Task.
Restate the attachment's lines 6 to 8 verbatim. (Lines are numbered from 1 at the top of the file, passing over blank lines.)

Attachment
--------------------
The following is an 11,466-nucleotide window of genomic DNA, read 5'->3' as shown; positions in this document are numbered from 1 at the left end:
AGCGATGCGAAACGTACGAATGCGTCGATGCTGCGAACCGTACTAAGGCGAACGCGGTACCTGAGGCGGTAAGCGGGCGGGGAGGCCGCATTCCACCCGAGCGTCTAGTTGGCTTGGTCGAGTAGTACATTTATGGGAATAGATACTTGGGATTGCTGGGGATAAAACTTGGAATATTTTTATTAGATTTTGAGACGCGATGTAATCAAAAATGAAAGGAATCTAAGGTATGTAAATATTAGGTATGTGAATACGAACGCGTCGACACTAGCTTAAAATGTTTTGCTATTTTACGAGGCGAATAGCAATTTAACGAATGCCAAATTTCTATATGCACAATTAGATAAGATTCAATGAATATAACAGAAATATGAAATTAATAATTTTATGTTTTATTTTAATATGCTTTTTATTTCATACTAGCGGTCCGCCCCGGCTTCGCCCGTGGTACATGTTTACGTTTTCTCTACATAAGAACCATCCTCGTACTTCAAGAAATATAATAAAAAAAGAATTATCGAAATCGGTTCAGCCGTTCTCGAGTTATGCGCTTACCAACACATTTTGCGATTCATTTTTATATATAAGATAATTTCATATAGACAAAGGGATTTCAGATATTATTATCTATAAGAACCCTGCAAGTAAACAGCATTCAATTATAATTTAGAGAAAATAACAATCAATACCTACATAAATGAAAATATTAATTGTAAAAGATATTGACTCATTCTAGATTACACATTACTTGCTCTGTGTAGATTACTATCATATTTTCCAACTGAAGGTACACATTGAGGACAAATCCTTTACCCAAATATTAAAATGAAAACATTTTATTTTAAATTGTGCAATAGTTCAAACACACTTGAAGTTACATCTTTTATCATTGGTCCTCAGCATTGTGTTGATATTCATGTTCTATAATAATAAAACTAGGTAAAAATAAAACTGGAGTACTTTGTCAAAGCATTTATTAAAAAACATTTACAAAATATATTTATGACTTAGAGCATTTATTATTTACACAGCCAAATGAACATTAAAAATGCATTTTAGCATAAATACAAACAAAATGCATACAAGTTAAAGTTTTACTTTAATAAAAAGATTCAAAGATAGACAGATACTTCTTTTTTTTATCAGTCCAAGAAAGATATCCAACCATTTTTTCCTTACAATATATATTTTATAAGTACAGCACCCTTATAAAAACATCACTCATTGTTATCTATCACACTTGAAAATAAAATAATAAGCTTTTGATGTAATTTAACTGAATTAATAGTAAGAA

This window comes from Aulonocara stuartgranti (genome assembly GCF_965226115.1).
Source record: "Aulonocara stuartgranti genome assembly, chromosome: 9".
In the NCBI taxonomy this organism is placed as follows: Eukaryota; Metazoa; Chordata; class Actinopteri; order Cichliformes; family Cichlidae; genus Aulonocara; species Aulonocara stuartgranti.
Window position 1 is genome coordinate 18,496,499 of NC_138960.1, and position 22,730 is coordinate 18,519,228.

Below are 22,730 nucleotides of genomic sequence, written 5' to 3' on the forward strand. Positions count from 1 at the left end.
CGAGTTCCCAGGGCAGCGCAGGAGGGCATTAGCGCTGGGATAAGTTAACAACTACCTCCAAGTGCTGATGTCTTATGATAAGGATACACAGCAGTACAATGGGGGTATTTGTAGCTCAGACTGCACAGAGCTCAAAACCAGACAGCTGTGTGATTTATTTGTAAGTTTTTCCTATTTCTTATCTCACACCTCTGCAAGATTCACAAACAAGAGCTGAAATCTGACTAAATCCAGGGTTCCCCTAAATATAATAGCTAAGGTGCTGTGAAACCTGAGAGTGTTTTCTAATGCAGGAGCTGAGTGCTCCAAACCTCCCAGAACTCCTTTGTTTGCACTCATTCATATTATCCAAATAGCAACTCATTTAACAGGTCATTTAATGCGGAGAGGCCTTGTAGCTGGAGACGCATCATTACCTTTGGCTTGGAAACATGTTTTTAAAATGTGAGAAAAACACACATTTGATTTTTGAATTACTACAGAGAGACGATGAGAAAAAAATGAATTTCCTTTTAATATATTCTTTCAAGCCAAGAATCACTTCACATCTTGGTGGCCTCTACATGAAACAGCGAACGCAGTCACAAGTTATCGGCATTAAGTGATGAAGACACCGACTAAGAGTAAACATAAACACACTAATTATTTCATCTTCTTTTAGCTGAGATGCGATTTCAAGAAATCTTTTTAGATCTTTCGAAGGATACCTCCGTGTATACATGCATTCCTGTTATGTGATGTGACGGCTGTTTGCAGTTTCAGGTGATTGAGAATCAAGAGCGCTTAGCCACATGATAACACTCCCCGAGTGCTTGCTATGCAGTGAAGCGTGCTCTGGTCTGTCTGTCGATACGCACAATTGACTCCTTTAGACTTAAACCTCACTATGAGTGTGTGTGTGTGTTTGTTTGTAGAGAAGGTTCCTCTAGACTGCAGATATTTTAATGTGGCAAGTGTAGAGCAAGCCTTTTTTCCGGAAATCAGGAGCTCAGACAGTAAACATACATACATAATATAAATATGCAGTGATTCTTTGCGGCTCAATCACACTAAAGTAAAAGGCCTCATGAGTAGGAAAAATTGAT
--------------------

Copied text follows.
Window position 1 is genome coordinate 18,496,499 of NC_138960.1, and position 22,730 is coordinate 18,519,228.

Below are 22,730 nucleotides of genomic sequence, written 5' to 3' on the forward strand. Positions count from 1 at the left end.
CGAGTTCCCAGGGCAGCGCAGGAGGGCATTAGCGCTGGGATAAGTTAACAACTACCTCCAAGTGCTGATGTCTTATGATAAGGATACACAGCAGTACAATGGGGGTATTTGTAGCTCAGACTGCACAGAGCTCAAAACCAGACAGCTGTGTGATTTATTTGTAAGTTTTTCCTATTTCTTATCTCACACCTCTGCAAGATTCACAAACAAGAGCTGAAATCTGACTAAATCCAGGGTTCCCCTAAATATAATAGCTAAGGTGCTGTGAAACCTGAGAGTGTTTTCTAATGCAGGAGCTGAGTGCTCCAAACCTCCCAGAACTCCTTTGTTTGCACTCATTCATATTATCCAAATAGCAACTCATTTAACAGGTCATTTAATGCGGAGAGGCCTTGTAGCTGGAGACGCATCATTACCTTTGGCTTGGAAACATGTTTTTAAAATGTGAGAAAAACACACATTTGATTTTTGAATTACTACAGAGAGACGATGAGAAAAAAATGAATTTCCTTTTAATATATTCTTTCAAGCCAAGAATCACTTCACATCTTGGTGGCCTCTACATGAAACAGCGAACGCAGTCACAAGTTATCGGCATTAAGTGATGAAGACACCGACTAAGAGTAAACATAAACACACTAATTATTTCATCTTCTTTTAGCTGAGATGCGATTTCAAGAAATCTTTTTAGATCTTTCGAAGGATACCTCCGTGTATACATGCATTCCTGTTATGTGATGTGACGGCTGTTTGCAGTTTCAGGTGATTGAGAATCAAGAGCGCTTAGCCACATGATAACACTCCCCGAGTGCTTGCTATGCAGTGAAGCGTGCTCTGGTCTGTCTGTCGATACGCACAATTGACTCCTTTAGACTTAAACCTCACTATGAGTGTGTGTGTGTGTTTGTTTGTAGAGAAGGTTCCTCTAGACTGCAGATATTTTAATGTGGCAAGTGTAGAGCAAGCCTTTTTTCCGGAAATCAGGAGCTCAGACAGTAAACATACATACATAATATAAATATGCAGTGATTCTTTGCGGCTCAATCACACTAAAGTAAAAGGCCTCATGAGTAGGAAAAATTGAT